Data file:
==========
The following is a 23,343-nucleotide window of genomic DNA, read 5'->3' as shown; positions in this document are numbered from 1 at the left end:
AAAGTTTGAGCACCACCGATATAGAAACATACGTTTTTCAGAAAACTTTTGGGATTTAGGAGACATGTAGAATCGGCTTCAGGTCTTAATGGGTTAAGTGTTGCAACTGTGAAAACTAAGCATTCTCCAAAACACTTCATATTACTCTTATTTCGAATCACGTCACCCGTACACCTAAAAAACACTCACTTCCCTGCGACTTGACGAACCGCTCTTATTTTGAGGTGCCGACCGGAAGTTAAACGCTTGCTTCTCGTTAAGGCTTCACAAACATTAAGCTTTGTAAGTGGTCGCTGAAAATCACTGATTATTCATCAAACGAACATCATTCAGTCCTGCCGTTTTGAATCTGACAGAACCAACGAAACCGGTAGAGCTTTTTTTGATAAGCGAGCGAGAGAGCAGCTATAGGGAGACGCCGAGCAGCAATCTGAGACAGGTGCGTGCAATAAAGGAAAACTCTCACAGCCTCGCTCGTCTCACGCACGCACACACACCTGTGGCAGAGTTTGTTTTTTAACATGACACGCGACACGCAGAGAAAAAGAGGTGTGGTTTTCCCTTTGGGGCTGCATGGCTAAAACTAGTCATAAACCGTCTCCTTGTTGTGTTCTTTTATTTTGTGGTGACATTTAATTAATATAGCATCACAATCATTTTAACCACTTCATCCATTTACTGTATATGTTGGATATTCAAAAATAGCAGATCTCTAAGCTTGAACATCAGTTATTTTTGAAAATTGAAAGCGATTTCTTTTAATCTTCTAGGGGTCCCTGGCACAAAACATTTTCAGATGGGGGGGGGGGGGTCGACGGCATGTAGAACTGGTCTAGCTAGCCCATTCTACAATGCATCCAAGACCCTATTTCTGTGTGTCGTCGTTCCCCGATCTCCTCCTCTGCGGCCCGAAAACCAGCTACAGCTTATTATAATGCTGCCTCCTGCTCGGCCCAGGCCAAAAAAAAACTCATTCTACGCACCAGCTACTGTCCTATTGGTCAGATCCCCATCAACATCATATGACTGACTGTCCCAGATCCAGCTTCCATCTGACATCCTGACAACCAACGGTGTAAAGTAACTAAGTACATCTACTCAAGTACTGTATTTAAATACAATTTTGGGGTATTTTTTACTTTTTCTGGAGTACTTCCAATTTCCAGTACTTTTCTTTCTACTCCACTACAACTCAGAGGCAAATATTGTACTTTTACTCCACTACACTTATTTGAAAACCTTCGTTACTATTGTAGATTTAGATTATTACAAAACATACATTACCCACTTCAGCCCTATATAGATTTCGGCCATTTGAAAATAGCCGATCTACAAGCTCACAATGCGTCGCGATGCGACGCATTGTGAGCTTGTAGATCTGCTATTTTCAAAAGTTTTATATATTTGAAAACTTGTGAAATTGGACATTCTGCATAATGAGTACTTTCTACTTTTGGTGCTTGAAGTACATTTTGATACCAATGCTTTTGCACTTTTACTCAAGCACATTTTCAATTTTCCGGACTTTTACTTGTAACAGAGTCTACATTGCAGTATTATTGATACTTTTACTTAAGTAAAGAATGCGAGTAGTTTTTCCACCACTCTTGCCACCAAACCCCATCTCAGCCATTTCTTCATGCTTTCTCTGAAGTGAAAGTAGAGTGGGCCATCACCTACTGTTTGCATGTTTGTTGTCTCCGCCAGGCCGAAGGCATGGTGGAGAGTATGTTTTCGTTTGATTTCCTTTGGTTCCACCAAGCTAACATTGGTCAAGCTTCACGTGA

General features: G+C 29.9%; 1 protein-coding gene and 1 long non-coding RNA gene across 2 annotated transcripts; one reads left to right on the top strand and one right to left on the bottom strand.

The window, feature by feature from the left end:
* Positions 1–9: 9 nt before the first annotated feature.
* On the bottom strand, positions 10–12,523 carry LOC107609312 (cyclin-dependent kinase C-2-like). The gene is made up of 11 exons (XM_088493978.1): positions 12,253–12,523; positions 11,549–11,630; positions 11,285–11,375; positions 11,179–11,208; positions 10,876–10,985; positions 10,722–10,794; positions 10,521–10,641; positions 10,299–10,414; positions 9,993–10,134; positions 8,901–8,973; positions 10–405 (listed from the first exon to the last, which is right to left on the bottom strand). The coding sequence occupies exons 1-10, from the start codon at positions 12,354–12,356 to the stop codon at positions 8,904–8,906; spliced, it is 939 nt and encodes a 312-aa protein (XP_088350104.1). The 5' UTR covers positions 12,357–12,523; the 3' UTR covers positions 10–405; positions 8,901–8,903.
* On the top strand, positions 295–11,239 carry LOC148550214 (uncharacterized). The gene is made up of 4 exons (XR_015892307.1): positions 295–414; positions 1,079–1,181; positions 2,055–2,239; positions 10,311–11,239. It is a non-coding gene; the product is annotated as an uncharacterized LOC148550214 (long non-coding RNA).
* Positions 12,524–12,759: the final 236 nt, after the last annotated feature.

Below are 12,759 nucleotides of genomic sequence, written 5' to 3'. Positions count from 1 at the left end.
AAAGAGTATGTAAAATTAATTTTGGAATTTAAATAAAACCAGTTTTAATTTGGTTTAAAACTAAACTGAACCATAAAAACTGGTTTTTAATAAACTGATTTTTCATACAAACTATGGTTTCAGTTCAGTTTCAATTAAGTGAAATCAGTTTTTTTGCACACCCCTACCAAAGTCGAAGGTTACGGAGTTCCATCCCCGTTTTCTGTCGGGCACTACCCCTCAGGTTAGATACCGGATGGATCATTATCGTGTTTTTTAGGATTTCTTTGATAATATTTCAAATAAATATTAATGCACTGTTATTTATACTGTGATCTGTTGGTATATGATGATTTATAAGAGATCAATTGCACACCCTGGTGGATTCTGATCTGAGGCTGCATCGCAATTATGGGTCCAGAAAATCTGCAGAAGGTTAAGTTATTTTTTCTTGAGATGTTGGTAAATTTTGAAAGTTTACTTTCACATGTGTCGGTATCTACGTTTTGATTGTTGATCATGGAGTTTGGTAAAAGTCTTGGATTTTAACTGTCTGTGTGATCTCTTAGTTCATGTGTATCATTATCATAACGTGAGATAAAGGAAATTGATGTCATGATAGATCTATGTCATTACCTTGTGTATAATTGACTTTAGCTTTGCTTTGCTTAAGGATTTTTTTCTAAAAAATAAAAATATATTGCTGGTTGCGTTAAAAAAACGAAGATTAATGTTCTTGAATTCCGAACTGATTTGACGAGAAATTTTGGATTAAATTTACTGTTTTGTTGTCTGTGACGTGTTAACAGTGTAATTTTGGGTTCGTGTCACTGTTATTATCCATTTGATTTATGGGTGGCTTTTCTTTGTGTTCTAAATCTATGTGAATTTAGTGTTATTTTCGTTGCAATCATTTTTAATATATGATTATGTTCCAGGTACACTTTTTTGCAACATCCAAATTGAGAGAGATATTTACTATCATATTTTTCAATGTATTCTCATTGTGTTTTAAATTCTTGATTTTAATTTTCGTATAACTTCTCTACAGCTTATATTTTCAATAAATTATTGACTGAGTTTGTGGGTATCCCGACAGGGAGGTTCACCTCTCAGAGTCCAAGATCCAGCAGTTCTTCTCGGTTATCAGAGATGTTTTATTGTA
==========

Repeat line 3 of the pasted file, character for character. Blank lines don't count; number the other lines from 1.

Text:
General features: G+C 29.9%; 1 protein-coding gene and 1 long non-coding RNA gene across 2 annotated transcripts; one reads left to right on the top strand and one right to left on the bottom strand.